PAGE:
Fire on the Vltava: New Years in Prague – Part II

After a short repose…

Our evening of protracted fermented indulgence began with myself and a friend, suitably enough, having a couple of drinks. Just a quiet time, to sit and reflect on the day’s happenings, our future plans, and mere cooperative contemplation. In a bar packed with people. People already well on the way to spending their New Years somewhere in the neighborhood of “unconscious.” It was quiet in the sense that there was so much noise that there was effectively no noise at all. Good beer though, and luckily it was not our final destination. That was, and is, a castle dear to me; an old neighbor, really: Vyšehrad.

There were many fellow creatures of the night who had the same idea. Couples, singles, groups, hoardes, all meandering in their own way to the parapets of the 10th century castle. While fireworks were officially slated for the standard New Years’ time of 00:00, there were people seemingly so excited, or perhaps so precautious as to the quality of their fireworks, that they saw it fit to light them at the feet of others. Well, I assure you their potential fears were entirely misgiven. I assure you they worked just fine.

Upon the walls themselves is one of my unerringly favourite sights: the soft valley of red roofs so intregal to the city’s appearance hazily gleaming with the sepia tone glow of steet lights, but as it was so close to Christmas, also adorned by the pinpoints of countless Christmas lights. In the distance, Prague Castle sat in its own radiance, like a sedate centenarian awash in the glow of a hundred birthday candles. Little pin-point pops of lights signaled that there yet more cautious Czechs testing out their fireworks, to evidently great satisfaction of the lighters, who lit more in celebration of the previous success. When the clocks struck twelve (and in a city with so many cathedrals, it really is a glorious occassion), the sky seemed to explode upon itself. The official fireworks in the city are impressive enough, but adding hundreds, if not thousands, of individuals setting off fireworks just one grade lower than the howitzer-like shells of a high-grade firework, the brain scarcely knows how to take it all in. It was not just quantity, it was also a defined, three-dimensional immersion to it all. High-class fireworks and bottle rockets alike were being set off no more than a few meters behind the crowds. Dozens of corks popping, fireworks exploding, people screaming, lights from the rockets and flash photography, the smell of gunpowder, champagne, and the sharp winter air- a total sensory overload. The sheer amount of spare explosives people seemed to have stocked up on also astounded me. Fireworks went off intermittantly before midnight, but they just kept going and going and going after the city’s last  “official” hurrah.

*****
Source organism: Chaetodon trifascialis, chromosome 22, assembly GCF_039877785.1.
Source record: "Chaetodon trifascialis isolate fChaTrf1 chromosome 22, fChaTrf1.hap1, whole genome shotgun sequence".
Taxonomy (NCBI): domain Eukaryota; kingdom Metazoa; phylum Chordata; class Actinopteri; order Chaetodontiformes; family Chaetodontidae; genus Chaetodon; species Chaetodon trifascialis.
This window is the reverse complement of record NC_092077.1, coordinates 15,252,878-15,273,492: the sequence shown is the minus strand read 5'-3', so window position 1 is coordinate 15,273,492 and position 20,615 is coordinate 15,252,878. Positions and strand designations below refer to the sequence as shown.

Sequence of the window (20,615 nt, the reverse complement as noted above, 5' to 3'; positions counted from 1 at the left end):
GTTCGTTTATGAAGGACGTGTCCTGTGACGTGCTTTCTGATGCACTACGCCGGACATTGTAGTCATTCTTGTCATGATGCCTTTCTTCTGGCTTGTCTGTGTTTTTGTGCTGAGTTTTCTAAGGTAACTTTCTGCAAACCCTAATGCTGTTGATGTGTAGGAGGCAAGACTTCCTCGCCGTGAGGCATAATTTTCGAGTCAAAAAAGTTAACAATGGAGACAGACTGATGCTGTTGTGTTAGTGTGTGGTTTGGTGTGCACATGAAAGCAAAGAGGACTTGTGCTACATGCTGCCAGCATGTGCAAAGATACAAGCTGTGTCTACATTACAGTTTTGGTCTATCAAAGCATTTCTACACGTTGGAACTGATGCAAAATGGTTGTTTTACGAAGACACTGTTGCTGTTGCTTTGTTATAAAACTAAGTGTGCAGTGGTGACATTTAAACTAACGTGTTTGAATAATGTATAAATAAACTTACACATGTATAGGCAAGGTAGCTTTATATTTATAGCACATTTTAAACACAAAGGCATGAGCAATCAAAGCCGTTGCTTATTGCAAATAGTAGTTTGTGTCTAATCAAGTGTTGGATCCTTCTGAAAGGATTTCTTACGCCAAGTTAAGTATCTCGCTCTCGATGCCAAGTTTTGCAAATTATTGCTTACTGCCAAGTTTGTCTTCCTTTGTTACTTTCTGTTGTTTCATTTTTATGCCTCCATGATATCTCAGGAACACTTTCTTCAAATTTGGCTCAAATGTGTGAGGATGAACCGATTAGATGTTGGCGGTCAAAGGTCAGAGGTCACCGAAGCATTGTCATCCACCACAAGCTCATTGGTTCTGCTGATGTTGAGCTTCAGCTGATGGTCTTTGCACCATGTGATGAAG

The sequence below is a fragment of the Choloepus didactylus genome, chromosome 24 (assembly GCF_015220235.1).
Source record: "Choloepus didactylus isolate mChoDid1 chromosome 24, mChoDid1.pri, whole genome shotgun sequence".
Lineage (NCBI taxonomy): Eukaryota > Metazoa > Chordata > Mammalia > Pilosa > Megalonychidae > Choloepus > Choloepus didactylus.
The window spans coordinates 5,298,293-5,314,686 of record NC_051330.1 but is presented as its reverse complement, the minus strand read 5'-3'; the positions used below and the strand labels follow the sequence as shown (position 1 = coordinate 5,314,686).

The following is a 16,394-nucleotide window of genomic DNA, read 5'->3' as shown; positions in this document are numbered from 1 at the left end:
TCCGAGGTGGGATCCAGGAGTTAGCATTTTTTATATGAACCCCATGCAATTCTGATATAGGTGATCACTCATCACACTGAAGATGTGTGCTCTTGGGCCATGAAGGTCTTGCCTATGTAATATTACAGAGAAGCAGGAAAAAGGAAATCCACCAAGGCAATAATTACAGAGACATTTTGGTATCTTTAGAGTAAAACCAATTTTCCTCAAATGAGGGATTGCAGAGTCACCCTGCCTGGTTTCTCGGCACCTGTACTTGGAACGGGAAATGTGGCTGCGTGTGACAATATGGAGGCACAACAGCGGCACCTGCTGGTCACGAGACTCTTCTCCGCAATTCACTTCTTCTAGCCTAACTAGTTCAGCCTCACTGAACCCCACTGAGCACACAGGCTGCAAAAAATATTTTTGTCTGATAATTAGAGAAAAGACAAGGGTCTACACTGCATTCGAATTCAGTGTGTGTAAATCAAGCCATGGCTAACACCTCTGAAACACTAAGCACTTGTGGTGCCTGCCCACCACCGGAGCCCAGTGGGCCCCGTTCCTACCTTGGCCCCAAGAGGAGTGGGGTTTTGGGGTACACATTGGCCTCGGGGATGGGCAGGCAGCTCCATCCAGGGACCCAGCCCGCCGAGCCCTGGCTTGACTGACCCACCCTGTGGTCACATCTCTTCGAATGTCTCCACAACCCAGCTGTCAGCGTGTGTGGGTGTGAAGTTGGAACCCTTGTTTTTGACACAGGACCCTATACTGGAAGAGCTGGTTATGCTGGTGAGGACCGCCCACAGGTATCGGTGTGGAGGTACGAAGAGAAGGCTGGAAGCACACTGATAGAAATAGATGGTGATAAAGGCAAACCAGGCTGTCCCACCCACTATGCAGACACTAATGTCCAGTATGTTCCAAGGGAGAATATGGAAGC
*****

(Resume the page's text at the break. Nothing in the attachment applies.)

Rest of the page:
Even in the midst of this madness, chaos stood ready to unleash its own joy. Slightly after the actual moments of midnight, somewhere in the secondary and tertiary salvoes of fireworks, there was a gentleman setting off rather large rockets behind me and my friend. They had dug into a grassy slope leading down from the parapets, and shooting off in an acceptably safe manner. Seeing as there really wasn’t anywhere to go that didn’t have explosions going off, “acceptably safe” had to do. However, chaos send forth an emmisary. An emmisary in the form of a middle-age woman, weilding a wine bottle. She reared back and hurled this impromptu glass rocket towards the still-firing tube of middle-grade fireworks. Fireworks I may delicately illustrate, capable of blasting several unstoppable, explosive payloads around 75-100m into the sky. This flashes through my mind as the bottle arcs towards the tube, and thuds off the dirt a short distance away. Showing no sign of dismay at having missed, she gigglingly melted back into her gaggle of fellow middle-aged revellers, who seemed far less amused at her fellowship with chaos, and seemingly too embarassed to say anything to her about it. Good, clean fun.

My friend and I slunk off with the rest of the crowds as the fireworks (mostly) ceased, then went on to rondezvous with our merry crowd of mountaineers from earlier in the day. The rest of the night-into-early-morning devolved into a typical “20-somethings drinking too much after a party” kind of deal, and consequently serves no futher as a source of interest for anyone involved.

Oh, and I do apologize for the lack of pictures. It really would have served the story so much better, but in the midst of everything, it just didn’t occur. I did, however, manage to capture one solitary image of one particularly nice explosion.


Happy New Year!

In March.


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